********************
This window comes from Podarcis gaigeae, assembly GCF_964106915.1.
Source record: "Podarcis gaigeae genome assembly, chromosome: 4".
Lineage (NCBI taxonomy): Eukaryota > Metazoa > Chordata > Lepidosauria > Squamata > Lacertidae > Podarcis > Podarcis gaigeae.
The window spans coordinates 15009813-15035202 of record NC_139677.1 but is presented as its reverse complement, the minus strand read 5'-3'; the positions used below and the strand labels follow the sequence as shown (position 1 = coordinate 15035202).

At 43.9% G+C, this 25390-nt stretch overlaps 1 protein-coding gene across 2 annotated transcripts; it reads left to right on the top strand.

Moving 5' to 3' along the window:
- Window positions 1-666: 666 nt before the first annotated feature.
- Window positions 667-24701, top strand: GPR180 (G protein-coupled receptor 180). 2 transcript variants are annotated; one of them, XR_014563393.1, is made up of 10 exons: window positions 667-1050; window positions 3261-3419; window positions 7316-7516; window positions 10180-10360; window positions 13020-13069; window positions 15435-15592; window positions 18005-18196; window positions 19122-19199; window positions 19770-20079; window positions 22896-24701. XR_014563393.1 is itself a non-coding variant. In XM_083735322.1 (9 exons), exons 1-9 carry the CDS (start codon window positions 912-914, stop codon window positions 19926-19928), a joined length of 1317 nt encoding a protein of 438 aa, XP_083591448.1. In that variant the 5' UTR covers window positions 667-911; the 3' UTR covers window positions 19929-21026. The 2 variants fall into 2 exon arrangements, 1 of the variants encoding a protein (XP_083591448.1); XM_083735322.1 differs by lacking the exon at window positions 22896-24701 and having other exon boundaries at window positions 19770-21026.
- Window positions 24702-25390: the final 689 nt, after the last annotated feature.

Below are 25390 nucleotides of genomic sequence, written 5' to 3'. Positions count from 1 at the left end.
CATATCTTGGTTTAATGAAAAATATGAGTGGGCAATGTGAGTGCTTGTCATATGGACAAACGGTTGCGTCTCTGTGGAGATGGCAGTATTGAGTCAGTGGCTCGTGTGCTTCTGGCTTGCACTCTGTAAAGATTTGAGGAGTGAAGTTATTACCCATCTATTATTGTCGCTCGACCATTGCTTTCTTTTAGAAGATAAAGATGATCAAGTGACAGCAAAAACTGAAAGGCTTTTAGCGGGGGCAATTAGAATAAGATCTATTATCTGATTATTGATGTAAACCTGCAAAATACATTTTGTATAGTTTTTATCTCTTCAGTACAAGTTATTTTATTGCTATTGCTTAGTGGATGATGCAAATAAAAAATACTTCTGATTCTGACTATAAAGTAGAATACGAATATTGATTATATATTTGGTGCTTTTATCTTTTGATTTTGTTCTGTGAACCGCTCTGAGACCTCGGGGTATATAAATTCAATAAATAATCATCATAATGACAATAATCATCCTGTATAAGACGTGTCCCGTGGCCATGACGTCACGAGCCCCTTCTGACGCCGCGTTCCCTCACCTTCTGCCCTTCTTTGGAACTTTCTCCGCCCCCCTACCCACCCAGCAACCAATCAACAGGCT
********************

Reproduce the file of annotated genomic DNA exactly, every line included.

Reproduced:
This window comes from Podarcis gaigeae, assembly GCF_964106915.1.
Source record: "Podarcis gaigeae genome assembly, chromosome: 4".
Lineage (NCBI taxonomy): Eukaryota > Metazoa > Chordata > Lepidosauria > Squamata > Lacertidae > Podarcis > Podarcis gaigeae.
The window spans coordinates 15009813-15035202 of record NC_139677.1 but is presented as its reverse complement, the minus strand read 5'-3'; the positions used below and the strand labels follow the sequence as shown (position 1 = coordinate 15035202).

At 43.9% G+C, this 25390-nt stretch overlaps 1 protein-coding gene across 2 annotated transcripts; it reads left to right on the top strand.

Moving 5' to 3' along the window:
- Window positions 1-666: 666 nt before the first annotated feature.
- Window positions 667-24701, top strand: GPR180 (G protein-coupled receptor 180). 2 transcript variants are annotated; one of them, XR_014563393.1, is made up of 10 exons: window positions 667-1050; window positions 3261-3419; window positions 7316-7516; window positions 10180-10360; window positions 13020-13069; window positions 15435-15592; window positions 18005-18196; window positions 19122-19199; window positions 19770-20079; window positions 22896-24701. XR_014563393.1 is itself a non-coding variant. In XM_083735322.1 (9 exons), exons 1-9 carry the CDS (start codon window positions 912-914, stop codon window positions 19926-19928), a joined length of 1317 nt encoding a protein of 438 aa, XP_083591448.1. In that variant the 5' UTR covers window positions 667-911; the 3' UTR covers window positions 19929-21026. The 2 variants fall into 2 exon arrangements, 1 of the variants encoding a protein (XP_083591448.1); XM_083735322.1 differs by lacking the exon at window positions 22896-24701 and having other exon boundaries at window positions 19770-21026.
- Window positions 24702-25390: the final 689 nt, after the last annotated feature.

Below are 25390 nucleotides of genomic sequence, written 5' to 3'. Positions count from 1 at the left end.
CATATCTTGGTTTAATGAAAAATATGAGTGGGCAATGTGAGTGCTTGTCATATGGACAAACGGTTGCGTCTCTGTGGAGATGGCAGTATTGAGTCAGTGGCTCGTGTGCTTCTGGCTTGCACTCTGTAAAGATTTGAGGAGTGAAGTTATTACCCATCTATTATTGTCGCTCGACCATTGCTTTCTTTTAGAAGATAAAGATGATCAAGTGACAGCAAAAACTGAAAGGCTTTTAGCGGGGGCAATTAGAATAAGATCTATTATCTGATTATTGATGTAAACCTGCAAAATACATTTTGTATAGTTTTTATCTCTTCAGTACAAGTTATTTTATTGCTATTGCTTAGTGGATGATGCAAATAAAAAATACTTCTGATTCTGACTATAAAGTAGAATACGAATATTGATTATATATTTGGTGCTTTTATCTTTTGATTTTGTTCTGTGAACCGCTCTGAGACCTCGGGGTATATAAATTCAATAAATAATCATCATAATGACAATAATCATCCTGTATAAGACGTGTCCCGTGGCCATGACGTCACGAGCCCCTTCTGACGCCGCGTTCCCTCACCTTCTGCCCTTCTTTGGAACTTTCTCCGCCCCCCTACCCACCCAGCAACCAATCAACAGGCT